Guatemala’s top court issued three separate rulings that seeming cleared the path to the presidency for former first lady Sandra Torres by allowing her candidacy to continue and eliminating her two nearest competitors. Zury Rios and Thelma Aldana were struck down as candidates in the June 16 first round elections. However the court’s rulings may actually most favor fourth place right-wing candidate Alejandro Giamattei, now in his fourth bid for president. The former National Penitentiary Director made headlines in 2009 by seeking refuge in the Honduran embassy during the de facto regime of Roberto Mitcheletti following Honduras’ 2009 military coup. Giamattei had been indicted on charges of participation in death squad activity, but was cleared in the trial.
An April 4 poll by Guatemala’s most circulated daily paper showed 20.7% of those polled intended to vote for Sandra Torres, 15.9% for Zury Rios and 9.5% for Thelma Aldana. It is expected that votes for Rios will fall to the fourth place candidate, right- wing Alejandro Giamattei, who polled at 7.4%. It is less certain where Aldana’s voters will end up. Aldana ran on an anti- corruption platform and Sandra Torres has been harshly criticized as forming part of the “pact of the corrupt.”
The ruling leaves Torres’ candidacy on shaky legal footing. On Friday, May 17, the Constitutional Court (CC) only provisionally ruled on an injunction presented to the CC by the Special Prosecutor Against Impunity (FECI) seeking removal of Torres’ immunity. The case now remains pending the CC’s final ruling, on an undefined time frame. After the CC’s final ruling, the case could be returned to the SCJ, the entity charged with initiating the removal of immunity. In February, the same day that Torres was accredited as a presidential candidate, FECI and CICIG presented a request to the Supreme Court of Justice (SCJ) to remove Torres’ immunity so she could face prosecution for illicit campaign financing. The SCJ dismissed the request without reviewing it’s merits. Candidates enjoy immunity from prosecution.
Zury Rios is the daughter of Efrain Rios Montt, who took power through a coup in 1982. This, according to Article 186 of Guatemala’s Constitution, makes it illegal for his daughter – and all family members within four degrees of relationship – to run for president. Based on Article 186, Guatemala’s Supreme Electoral Tribunal (TSE) initially rejected Rios’ candidacy. She appealed to Guatemala’s the Supreme Court (CSJ), in Guatemala subordinate to the Constitutional Court. On March 20, the CSJ found in favor of Rios, in response the TSE appealed to the Constitutional Court (CC), but while the nation awaited the highest court’s ruling, Rios was enrolled as a candidate and launched her campaign.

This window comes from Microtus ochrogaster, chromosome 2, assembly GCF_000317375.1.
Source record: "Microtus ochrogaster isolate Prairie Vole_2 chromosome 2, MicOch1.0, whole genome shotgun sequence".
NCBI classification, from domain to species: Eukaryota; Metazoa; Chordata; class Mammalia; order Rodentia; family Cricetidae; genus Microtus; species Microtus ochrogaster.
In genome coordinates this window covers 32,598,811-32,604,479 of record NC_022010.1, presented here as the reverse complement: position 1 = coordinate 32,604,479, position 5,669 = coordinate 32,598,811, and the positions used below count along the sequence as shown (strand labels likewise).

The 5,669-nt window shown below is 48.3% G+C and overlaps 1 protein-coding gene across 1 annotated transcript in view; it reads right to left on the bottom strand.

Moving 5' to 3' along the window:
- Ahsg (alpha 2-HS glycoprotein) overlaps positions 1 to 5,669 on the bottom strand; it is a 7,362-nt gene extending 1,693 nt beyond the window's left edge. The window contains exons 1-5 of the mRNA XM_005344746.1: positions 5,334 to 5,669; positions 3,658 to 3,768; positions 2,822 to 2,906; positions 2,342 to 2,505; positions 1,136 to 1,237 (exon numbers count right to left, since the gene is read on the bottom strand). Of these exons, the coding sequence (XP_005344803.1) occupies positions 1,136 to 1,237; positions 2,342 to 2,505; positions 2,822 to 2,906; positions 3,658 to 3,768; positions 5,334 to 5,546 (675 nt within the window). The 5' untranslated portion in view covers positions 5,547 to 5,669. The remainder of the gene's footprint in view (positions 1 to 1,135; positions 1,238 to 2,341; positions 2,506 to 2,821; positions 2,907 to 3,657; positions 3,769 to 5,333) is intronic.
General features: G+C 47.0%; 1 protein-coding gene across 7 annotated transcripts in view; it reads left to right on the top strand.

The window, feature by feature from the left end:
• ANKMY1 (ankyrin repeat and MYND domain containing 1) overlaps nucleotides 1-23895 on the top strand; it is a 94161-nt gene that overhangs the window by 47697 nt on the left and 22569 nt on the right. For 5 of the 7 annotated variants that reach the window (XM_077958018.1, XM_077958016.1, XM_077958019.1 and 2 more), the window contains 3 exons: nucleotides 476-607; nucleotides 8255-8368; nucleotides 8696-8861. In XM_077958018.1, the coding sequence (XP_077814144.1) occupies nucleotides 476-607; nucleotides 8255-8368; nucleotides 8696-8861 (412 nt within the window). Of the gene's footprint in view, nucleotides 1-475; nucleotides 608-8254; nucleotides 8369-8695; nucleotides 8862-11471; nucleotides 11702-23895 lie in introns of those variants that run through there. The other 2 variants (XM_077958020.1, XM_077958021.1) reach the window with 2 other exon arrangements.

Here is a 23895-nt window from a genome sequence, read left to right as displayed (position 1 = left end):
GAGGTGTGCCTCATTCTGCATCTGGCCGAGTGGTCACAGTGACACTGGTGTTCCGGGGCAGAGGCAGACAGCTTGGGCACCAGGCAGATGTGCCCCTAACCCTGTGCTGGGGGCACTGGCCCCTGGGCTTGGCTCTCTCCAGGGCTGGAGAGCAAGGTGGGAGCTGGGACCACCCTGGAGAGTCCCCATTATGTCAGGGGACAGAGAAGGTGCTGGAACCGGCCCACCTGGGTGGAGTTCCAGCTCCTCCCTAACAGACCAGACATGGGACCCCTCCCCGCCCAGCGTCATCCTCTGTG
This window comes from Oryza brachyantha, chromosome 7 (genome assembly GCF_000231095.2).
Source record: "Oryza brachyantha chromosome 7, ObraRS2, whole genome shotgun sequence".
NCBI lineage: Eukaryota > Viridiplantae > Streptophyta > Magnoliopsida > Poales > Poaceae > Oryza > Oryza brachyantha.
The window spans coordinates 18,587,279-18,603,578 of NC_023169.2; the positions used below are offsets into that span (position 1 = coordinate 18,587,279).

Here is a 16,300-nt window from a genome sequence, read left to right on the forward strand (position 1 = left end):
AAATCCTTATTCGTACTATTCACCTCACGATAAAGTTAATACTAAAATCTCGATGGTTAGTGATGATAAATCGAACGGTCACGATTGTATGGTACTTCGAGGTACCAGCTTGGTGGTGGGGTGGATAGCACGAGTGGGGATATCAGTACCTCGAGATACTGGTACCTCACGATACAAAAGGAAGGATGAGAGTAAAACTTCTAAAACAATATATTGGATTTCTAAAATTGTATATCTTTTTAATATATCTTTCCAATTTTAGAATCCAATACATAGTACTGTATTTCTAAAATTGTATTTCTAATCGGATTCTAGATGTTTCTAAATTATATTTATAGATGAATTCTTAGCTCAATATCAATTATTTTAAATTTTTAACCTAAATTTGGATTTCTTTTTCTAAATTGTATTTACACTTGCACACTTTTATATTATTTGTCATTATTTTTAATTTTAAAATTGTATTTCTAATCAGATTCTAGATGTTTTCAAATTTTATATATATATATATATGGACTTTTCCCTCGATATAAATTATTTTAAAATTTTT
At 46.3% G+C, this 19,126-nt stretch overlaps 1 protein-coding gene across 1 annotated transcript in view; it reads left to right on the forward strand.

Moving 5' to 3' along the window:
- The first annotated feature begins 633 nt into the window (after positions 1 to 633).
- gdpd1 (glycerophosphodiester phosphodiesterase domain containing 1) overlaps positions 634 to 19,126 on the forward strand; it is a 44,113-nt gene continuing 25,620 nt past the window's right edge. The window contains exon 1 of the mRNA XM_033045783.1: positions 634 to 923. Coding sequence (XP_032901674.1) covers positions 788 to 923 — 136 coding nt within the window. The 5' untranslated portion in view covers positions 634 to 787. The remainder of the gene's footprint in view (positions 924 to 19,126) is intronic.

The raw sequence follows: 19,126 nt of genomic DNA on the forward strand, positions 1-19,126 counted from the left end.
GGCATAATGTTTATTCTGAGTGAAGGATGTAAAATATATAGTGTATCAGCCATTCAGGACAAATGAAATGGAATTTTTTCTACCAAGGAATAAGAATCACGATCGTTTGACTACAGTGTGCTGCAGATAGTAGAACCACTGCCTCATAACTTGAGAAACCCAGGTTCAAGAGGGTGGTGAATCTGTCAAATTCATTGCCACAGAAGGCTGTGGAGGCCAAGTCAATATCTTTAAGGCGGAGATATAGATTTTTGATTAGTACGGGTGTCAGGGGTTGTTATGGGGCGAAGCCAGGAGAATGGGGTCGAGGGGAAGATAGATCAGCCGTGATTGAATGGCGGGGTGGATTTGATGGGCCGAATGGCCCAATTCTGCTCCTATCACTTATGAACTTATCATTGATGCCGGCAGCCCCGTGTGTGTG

After the Constitutional Court ruled on Monday upholding the TSE’s initial decision to bar her candidacy, Rios flew to Washington and on Wednesday met with the head of the Organization of American States, Luis Almagro. She hand delivered a request for precautionary measures to the Inter-American Commission on Human Rights (IACHR), “On the principle that in a democracy the disqualifications are made by the people when they vote and not by genetics.”
At the same time hundreds of former civil defense patrollers marched in the streets of Guatemala City. During the internal armed conflict the army had forced mostly indigenous farmers to patrol their communities in civil defense patrol units, and in hundreds cases, to carry out massacres and other crimes against humanity. The 1978-1983 genocide, partially carried out during Efrían Rios Montt’s rule, has had a lasting impact on power relations and politics over decades in Guatemala. While Zury was in Washington appealing to the IACHR, the patrollers demanded back-pay for their forced labor and vowed to take actions to stop the elections if their demands were not met. The actions evoked memories of “Black Thursday” – July 24, 2003 – when Rios Montt supporters violently took over streets in Guatemala City to back his run a President with the Guatemalan Republican Front (FRG), which had been deemed unconstitutional.
Also on Wednesday, the Constitutional Court ruled that a warrant issued for the arrest of another front running candidate, former Attorney General Thelma Aldana, prohibited her from candidacy. She is accused of misuse of public funds relating to two contracts for consultants while she was Attorney General.
As Attorney General, Thelma Aldana gained notoriety for her support of the corruption prosecutions promoted by the United Nations sponsored International Commission Against Impunity in Guatemala (CICIG). Popular approval for corruption prosecutions she led made her a strong presidential candidate after her term as Attorney General ended. It also brought her powerful enemies in the presidential administration that tried to illegally end CICIG’s mandate when prosecutors targeted the president. An administrative review of accusations of misuse of public funds during her tenure as AG delayed her registration as a candidate. But finally on March 16 after a court reviewed and dismissed the charges, she was able to present all the paperwork necessary to become a candidate.
On March 19, the TSE finalized Aldana’s candidacy. The same day news broke that Judge Victor Cruz had issued an arrest warrant for Aldana, dated March 18. Aldana was in El Salvador at the time, and though she has not been arrested, she has also been unable to return to Guatemala to campaign. On May 8, the Office of the Special Prosecutor Against Impunity announced it was investigating Judge Cruz for receiving a hefty bribe, Presidential security guards and an armored car in exchange for issuing the warrant.